Skip to main content
Select Source:

Saint Helens, Mount

Mount Saint Helens, volcanic peak, 8,363 ft (2,549 m; 9,677 ft/2,950 m before its 1980 eruption) high, SW Wash., historically the most active volcano in the Cascade Range. Dormant since 1857, Mt. St. Helens erupted on May 18, 1980, in one of the largest volcanic explosions in North American history; prior to that event there were a series of earth tremors and steam explosions beginning on Mar. 20, 1980. During the eruption a great portion of the rock facing on north side of the mountain fell, followed by a lateral blast of stone, ash, and poisonous gas that carried debris 17 mi (27 km) and flattened and buried surrounding forest. The disaster took some 65 lives, wiped out substantial populations of elk, deer, bear, and coyote, and destroyed 230 sq mi (600 sq km) of vegetation. A volcanic plume rose 80,000 ft (24,400 m) into the air, blanketing a large area of the NW United States with volcanic ash. The summit of Mt. St. Helens was replaced by a horseshoe-shaped crater 2,460 ft (750 m) deep. A number of smaller eruptions, beginning on May 25 and continuing into 1986, resulted in lava flows that built up a dome in the crater; a new, dome-building eruption began in 2004. The volcano and surrounding area are now part of Mt. St. Helens National Volcanic Monument and have provided biologists with a unique opportunity to observe ecological succession and the reestablishment of natural habitats.

See S. A. Kellar, ed., Mount St. Helens (1982).

Cite this article
Pick a style below, and copy the text for your bibliography.

  • MLA
  • Chicago
  • APA

"Saint Helens, Mount." The Columbia Encyclopedia, 6th ed.. . Encyclopedia.com. 26 Jul. 2017 <http://www.encyclopedia.com>.

"Saint Helens, Mount." The Columbia Encyclopedia, 6th ed.. . Encyclopedia.com. (July 26, 2017). http://www.encyclopedia.com/reference/encyclopedias-almanacs-transcripts-and-maps/saint-helens-mount

"Saint Helens, Mount." The Columbia Encyclopedia, 6th ed.. . Retrieved July 26, 2017 from Encyclopedia.com: http://www.encyclopedia.com/reference/encyclopedias-almanacs-transcripts-and-maps/saint-helens-mount

Mount St. Helens

MOUNT ST. HELENS

MOUNT ST. HELENS is a stratovolcanic peak in southwest Washington State. Dormant since 1857, Mount St. Helens erupted on 18 May 1980, after a series of earthquakes below the volcano's peak. It released a mushroom cloud of gases 63,000 feet high and sent a lavalike mixture of glass, gas, and ash down the mountainside at speeds up to a hundred miles per hour, killing sixty people, decimating several native animal populations, and destroying $500 million worth of timber. Economic losses totaled $3 billion. Subsequent minor eruptions occurred on 25 May 1980 and 11 April 1981. In 1982 Mount St. Helens was declared a national volcano monument.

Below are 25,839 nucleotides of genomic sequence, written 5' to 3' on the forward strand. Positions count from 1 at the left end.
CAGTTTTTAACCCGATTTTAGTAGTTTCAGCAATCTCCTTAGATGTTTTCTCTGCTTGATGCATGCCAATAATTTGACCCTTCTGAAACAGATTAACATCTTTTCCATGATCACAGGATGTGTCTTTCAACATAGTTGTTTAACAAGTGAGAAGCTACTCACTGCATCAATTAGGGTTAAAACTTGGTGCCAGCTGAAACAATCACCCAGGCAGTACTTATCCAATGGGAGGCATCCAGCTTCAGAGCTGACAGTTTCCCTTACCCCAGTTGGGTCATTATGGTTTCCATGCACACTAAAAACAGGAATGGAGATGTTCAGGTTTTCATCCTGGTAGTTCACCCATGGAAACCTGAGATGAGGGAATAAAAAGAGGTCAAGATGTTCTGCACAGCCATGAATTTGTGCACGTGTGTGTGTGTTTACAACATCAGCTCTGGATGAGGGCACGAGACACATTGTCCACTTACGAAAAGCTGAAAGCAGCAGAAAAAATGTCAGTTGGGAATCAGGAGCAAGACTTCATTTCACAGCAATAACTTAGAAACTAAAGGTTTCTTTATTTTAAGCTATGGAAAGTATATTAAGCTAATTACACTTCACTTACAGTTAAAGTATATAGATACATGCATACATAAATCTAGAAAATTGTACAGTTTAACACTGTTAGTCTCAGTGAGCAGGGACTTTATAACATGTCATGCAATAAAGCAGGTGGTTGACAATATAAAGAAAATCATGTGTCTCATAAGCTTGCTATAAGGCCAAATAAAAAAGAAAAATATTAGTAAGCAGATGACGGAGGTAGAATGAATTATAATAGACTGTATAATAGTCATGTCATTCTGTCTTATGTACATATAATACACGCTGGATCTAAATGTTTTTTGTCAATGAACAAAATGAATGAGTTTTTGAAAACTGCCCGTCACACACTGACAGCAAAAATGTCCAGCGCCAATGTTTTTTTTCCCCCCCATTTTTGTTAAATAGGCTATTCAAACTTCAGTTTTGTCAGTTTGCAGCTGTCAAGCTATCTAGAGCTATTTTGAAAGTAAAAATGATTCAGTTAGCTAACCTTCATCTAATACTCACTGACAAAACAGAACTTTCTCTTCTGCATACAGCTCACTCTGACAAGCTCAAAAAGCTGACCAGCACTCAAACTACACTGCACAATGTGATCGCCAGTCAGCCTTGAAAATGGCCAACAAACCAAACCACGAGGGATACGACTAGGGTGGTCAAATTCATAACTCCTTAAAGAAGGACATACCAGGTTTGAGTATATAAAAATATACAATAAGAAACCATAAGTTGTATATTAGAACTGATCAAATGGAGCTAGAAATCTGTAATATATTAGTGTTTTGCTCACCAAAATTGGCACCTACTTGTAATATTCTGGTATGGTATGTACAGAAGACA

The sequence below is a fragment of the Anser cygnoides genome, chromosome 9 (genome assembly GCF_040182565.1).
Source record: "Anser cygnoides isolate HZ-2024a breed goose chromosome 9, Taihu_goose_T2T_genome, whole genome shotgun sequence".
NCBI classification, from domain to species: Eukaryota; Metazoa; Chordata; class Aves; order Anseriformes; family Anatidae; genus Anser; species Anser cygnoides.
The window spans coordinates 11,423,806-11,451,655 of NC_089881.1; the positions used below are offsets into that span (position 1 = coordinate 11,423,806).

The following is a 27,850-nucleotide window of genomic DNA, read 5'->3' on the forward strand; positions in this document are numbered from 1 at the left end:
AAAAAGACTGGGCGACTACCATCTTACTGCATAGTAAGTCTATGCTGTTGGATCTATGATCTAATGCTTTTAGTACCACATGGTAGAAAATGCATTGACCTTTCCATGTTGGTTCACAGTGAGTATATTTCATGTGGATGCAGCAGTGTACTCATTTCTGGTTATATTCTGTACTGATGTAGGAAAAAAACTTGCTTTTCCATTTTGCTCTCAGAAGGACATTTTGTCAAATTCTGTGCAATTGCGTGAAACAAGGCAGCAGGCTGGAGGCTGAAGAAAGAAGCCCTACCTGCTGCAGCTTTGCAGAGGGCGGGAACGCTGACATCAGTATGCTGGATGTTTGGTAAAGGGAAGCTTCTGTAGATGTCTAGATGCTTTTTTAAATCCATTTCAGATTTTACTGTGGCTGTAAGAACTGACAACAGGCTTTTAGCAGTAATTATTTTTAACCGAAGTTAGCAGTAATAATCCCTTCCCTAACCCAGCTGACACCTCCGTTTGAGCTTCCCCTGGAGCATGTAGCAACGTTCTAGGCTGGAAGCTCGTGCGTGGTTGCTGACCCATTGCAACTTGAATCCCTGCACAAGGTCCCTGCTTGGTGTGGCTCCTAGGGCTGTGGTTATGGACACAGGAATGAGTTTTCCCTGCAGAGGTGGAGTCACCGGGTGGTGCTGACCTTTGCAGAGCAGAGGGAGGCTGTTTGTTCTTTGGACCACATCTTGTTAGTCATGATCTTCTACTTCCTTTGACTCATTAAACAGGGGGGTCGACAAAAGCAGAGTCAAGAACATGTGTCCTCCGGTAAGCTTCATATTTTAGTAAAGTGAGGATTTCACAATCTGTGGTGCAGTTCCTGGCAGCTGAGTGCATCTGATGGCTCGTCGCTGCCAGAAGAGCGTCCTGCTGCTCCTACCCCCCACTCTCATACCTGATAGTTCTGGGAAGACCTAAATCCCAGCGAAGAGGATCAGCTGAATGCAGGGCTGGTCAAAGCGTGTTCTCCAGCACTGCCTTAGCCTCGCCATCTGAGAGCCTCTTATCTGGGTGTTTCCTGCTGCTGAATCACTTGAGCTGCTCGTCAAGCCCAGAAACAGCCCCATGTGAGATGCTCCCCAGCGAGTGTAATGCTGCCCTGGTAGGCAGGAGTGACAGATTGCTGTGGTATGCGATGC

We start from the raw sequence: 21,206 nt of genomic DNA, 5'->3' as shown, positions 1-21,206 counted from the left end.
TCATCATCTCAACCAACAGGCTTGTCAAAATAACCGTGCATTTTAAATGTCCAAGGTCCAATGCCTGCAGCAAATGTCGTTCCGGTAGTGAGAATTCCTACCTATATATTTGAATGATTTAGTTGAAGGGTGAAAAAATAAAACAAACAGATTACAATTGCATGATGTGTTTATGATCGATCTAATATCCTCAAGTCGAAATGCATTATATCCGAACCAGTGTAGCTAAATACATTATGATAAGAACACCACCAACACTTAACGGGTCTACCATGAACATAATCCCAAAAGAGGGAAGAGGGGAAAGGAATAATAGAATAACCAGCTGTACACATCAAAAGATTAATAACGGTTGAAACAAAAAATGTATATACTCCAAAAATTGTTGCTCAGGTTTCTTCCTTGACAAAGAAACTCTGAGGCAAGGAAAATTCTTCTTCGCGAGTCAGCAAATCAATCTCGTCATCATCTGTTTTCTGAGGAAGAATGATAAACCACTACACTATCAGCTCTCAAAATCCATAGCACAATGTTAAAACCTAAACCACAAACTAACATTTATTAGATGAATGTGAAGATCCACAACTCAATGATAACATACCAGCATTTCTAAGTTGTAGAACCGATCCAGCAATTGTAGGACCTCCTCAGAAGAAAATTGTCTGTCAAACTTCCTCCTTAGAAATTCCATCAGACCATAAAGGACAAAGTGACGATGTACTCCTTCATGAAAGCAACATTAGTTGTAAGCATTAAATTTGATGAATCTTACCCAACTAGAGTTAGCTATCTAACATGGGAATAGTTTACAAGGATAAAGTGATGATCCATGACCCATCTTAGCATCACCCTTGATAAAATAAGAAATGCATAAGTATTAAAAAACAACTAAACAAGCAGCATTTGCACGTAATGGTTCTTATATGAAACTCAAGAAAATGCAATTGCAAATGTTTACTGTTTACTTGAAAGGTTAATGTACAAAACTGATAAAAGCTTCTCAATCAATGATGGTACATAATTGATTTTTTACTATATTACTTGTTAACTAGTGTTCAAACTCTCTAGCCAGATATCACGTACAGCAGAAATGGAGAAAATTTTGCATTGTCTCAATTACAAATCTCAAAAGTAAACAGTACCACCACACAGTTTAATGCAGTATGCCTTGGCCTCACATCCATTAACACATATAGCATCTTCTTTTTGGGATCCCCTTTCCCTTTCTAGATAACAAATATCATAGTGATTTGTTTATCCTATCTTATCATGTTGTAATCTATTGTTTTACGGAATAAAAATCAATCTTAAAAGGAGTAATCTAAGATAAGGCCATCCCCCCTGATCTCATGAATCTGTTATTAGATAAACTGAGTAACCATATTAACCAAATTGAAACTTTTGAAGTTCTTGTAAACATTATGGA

BIBLIOGRAPHY

Caroline D. Harnly, Caroline D., and David A. Tyckoson. Mount St. Helens: An Annotated Bibliography. Metuchen, N.J.: Scarecrow Press, 1984.

CarolynBronstein/c. w.

See alsoDisasters ; Volcanoes ; Washington, State of ; andpicture (overleaf).

Cite this article
Pick a style below, and copy the text for your bibliography.

  • MLA
  • Chicago
  • APA

"Mount St. Helens." Dictionary of American History. . Encyclopedia.com. 26 Jul. 2017 <http://www.encyclopedia.com>.

"Mount St. Helens." Dictionary of American History. . Encyclopedia.com. (July 26, 2017). http://www.encyclopedia.com/history/dictionaries-thesauruses-pictures-and-press-releases/mount-st-helens

"Mount St. Helens." Dictionary of American History. . Retrieved July 26, 2017 from Encyclopedia.com: http://www.encyclopedia.com/history/dictionaries-thesauruses-pictures-and-press-releases/mount-st-helens

St Helens, Mount

St Helens, Mount Volcanic peak in the Cascade Range, sw Washington state. Dormant since 1857, it erupted on May 18, 1980, killing 60 people. The 2950m (9578ft) summit was reduced to 2560m (8312ft) with a deep horseshoe crater. Two more eruptions occurred in the following two weeks, and it is predicted to erupt again in the early 21st century.

http://www.fs.fed.us/gpnf/mshnvm

Cite this article
Pick a style below, and copy the text for your bibliography.

  • MLA
  • Chicago
  • APA

"St Helens, Mount." World Encyclopedia. . Encyclopedia.com. 26 Jul. 2017 <http://www.encyclopedia.com>.

"St Helens, Mount." World Encyclopedia. . Encyclopedia.com. (July 26, 2017). http://www.encyclopedia.com/environment/encyclopedias-almanacs-transcripts-and-maps/st-helens-mount

"St Helens, Mount." World Encyclopedia. . Retrieved July 26, 2017 from Encyclopedia.com: http://www.encyclopedia.com/environment/encyclopedias-almanacs-transcripts-and-maps/st-helens-mount

Mount Saint Helens

Mount Saint Helens: see Saint Helens, Mount.

Cite this article
Pick a style below, and copy the text for your bibliography.

  • MLA
  • Chicago
  • APA

"Mount Saint Helens." The Columbia Encyclopedia, 6th ed.. . Encyclopedia.com. 26 Jul. 2017 <http://www.encyclopedia.com>.

"Mount Saint Helens." The Columbia Encyclopedia, 6th ed.. . Encyclopedia.com. (July 26, 2017). http://www.encyclopedia.com/reference/encyclopedias-almanacs-transcripts-and-maps/mount-saint-helens

"Mount Saint Helens." The Columbia Encyclopedia, 6th ed.. . Retrieved July 26, 2017 from Encyclopedia.com: http://www.encyclopedia.com/reference/encyclopedias-almanacs-transcripts-and-maps/mount-saint-helens